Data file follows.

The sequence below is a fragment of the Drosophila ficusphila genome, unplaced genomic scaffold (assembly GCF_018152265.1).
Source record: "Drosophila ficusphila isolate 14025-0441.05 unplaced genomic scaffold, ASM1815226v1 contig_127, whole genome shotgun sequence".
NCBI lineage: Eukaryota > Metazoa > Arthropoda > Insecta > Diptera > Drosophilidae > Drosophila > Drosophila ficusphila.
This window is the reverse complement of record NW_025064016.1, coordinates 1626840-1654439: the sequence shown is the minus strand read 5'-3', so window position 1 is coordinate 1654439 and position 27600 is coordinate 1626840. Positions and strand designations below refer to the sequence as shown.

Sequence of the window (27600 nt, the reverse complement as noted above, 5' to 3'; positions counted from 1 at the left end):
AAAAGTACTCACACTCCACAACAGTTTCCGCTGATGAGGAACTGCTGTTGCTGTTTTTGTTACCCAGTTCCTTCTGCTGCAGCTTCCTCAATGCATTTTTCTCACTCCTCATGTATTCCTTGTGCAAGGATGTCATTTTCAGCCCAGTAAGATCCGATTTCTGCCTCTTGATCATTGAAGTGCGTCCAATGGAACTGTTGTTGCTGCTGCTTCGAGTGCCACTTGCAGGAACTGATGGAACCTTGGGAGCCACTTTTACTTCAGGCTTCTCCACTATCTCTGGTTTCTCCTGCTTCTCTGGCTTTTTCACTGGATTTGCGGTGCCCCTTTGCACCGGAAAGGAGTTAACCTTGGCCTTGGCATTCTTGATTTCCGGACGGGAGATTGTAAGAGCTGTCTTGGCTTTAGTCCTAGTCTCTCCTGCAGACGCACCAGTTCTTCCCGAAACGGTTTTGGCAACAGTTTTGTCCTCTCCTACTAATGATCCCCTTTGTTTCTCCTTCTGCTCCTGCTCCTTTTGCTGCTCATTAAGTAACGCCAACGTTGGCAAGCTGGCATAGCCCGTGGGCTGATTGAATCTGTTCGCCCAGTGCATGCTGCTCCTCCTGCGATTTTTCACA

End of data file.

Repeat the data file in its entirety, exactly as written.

The sequence below is a fragment of the Drosophila ficusphila genome, unplaced genomic scaffold (assembly GCF_018152265.1).
Source record: "Drosophila ficusphila isolate 14025-0441.05 unplaced genomic scaffold, ASM1815226v1 contig_127, whole genome shotgun sequence".
NCBI lineage: Eukaryota > Metazoa > Arthropoda > Insecta > Diptera > Drosophilidae > Drosophila > Drosophila ficusphila.
This window is the reverse complement of record NW_025064016.1, coordinates 1626840-1654439: the sequence shown is the minus strand read 5'-3', so window position 1 is coordinate 1654439 and position 27600 is coordinate 1626840. Positions and strand designations below refer to the sequence as shown.

Sequence of the window (27600 nt, the reverse complement as noted above, 5' to 3'; positions counted from 1 at the left end):
AAAAGTACTCACACTCCACAACAGTTTCCGCTGATGAGGAACTGCTGTTGCTGTTTTTGTTACCCAGTTCCTTCTGCTGCAGCTTCCTCAATGCATTTTTCTCACTCCTCATGTATTCCTTGTGCAAGGATGTCATTTTCAGCCCAGTAAGATCCGATTTCTGCCTCTTGATCATTGAAGTGCGTCCAATGGAACTGTTGTTGCTGCTGCTTCGAGTGCCACTTGCAGGAACTGATGGAACCTTGGGAGCCACTTTTACTTCAGGCTTCTCCACTATCTCTGGTTTCTCCTGCTTCTCTGGCTTTTTCACTGGATTTGCGGTGCCCCTTTGCACCGGAAAGGAGTTAACCTTGGCCTTGGCATTCTTGATTTCCGGACGGGAGATTGTAAGAGCTGTCTTGGCTTTAGTCCTAGTCTCTCCTGCAGACGCACCAGTTCTTCCCGAAACGGTTTTGGCAACAGTTTTGTCCTCTCCTACTAATGATCCCCTTTGTTTCTCCTTCTGCTCCTGCTCCTTTTGCTGCTCATTAAGTAACGCCAACGTTGGCAAGCTGGCATAGCCCGTGGGCTGATTGAATCTGTTCGCCCAGTGCATGCTGCTCCTCCTGCGATTTTTCACA